Discretionary dependency is also known as preferred logic, preferential logic, or soft logic.

Discretionary dependencies should be fully documented so the logic is known in future reviews. While it might be obvious during the planning sessions why the tasks were ordered or scheduled the way they were, this logic is sometimes forgotten over time and will be questioned by the reviewers or anyone not initially involved in the decisions.

Additionally, these dependencies can artificially affect total float time. Documenting, as stated above, will help future decisions and understanding.

Internal Dependency

Internal Dependency are those tasks dependent upon another group inside our company but outside the jurisdiction of our project (or even business unit). For example, we might be a pharmaceutical company manufacturing a particular pill. The pill needs to be packaged in a small bottle, also manufactured by our company. The bottle manufacturing is outside our ability to change the schedule or impact its construction. We are dependent on that part of our company to produce the bottles within a time frame and specifications we need.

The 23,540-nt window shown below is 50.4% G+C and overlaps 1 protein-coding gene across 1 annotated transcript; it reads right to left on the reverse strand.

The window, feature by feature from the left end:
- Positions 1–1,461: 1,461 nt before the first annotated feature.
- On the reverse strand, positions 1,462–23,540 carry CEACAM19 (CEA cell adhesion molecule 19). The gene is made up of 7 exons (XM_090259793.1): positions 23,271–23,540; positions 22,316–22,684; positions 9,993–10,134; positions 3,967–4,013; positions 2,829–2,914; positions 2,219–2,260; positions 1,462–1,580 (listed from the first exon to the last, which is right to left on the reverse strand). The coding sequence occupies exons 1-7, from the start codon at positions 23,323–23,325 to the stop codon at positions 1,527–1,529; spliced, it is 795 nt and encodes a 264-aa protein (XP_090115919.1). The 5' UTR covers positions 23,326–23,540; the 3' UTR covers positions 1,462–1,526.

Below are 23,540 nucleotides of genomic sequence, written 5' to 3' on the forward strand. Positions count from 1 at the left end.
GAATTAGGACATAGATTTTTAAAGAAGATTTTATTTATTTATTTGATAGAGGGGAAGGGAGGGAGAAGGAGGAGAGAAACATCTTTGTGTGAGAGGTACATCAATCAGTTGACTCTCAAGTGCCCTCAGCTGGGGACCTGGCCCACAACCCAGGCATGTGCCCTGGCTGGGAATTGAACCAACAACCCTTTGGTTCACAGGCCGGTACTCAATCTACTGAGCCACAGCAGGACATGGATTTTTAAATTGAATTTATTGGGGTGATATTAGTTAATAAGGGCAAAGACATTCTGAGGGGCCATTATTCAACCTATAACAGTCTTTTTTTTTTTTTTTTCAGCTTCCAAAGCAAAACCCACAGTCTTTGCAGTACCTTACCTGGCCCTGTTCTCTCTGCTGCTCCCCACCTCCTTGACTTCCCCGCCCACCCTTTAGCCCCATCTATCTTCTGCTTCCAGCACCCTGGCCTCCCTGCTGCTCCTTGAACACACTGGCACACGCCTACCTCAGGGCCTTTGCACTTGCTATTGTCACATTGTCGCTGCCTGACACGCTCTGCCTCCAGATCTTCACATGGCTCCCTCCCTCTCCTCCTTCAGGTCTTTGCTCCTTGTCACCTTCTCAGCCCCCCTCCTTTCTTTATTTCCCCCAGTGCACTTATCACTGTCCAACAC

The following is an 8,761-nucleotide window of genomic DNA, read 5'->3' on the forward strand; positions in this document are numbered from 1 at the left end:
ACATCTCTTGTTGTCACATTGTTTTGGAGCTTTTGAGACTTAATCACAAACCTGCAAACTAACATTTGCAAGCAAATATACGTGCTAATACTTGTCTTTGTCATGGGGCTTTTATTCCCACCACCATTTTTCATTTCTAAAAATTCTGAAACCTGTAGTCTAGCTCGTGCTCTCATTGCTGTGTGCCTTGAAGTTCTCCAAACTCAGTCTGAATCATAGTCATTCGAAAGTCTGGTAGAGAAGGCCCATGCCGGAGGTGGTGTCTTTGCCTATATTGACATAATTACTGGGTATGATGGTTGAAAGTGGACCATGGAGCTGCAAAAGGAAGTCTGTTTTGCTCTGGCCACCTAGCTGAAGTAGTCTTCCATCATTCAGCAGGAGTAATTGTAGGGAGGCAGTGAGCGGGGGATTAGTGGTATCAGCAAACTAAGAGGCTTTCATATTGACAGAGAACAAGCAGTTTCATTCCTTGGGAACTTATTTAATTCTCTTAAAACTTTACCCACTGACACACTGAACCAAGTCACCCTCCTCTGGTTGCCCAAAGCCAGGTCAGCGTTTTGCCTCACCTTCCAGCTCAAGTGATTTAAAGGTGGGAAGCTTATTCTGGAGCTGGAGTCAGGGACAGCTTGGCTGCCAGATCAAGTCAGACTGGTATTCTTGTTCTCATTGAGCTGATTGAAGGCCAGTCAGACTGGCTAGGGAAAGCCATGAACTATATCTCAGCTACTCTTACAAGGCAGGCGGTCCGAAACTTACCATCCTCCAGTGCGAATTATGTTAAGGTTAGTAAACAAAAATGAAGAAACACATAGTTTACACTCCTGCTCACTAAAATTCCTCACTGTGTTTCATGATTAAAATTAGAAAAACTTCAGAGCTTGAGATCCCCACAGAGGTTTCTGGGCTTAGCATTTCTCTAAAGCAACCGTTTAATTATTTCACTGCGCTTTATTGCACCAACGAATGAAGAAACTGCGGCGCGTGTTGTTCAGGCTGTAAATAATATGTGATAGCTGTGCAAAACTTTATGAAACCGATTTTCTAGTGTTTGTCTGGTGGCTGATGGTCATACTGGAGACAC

Typically, we have no contract with our internal counterparts, no leverage other than escalation of problems, and no ability penalize low quality, late deliveries, insufficient supplies, etc. Working through a company’s political environment can be tedious and draining. As a result, when scheduling internally dependent tasks, add buffers of time to reduce the risk of non-performance. These types of task dependency represent areas of risk for the project.

External Dependency

External dependencies describe those tasks dependent on outside influences such as vendors, parties outside of the company supplying information or parts necessary for the project work, etc. These dependencies are outside of the project team’s control. They represent risk to the project schedule.

For example, let’s say the project must take delivery of 1000 widgets from supplier XYZ. Normally, XYZ delivers on-time and to specification. Recently, XYZ acquired a new customer that orders 10,000 widgets, wants them immediately and XYZ wants to impress this new customer. Your order may be put on hold while they pump out the 10,000 widgets for the new customers. Delivery to you, in this case, is late and in order to make the delay as minimal as possible, XYZ trimmed some corners and delivered less-than-expected quality widgets. As a consequence, your schedule is late and using inferior parts.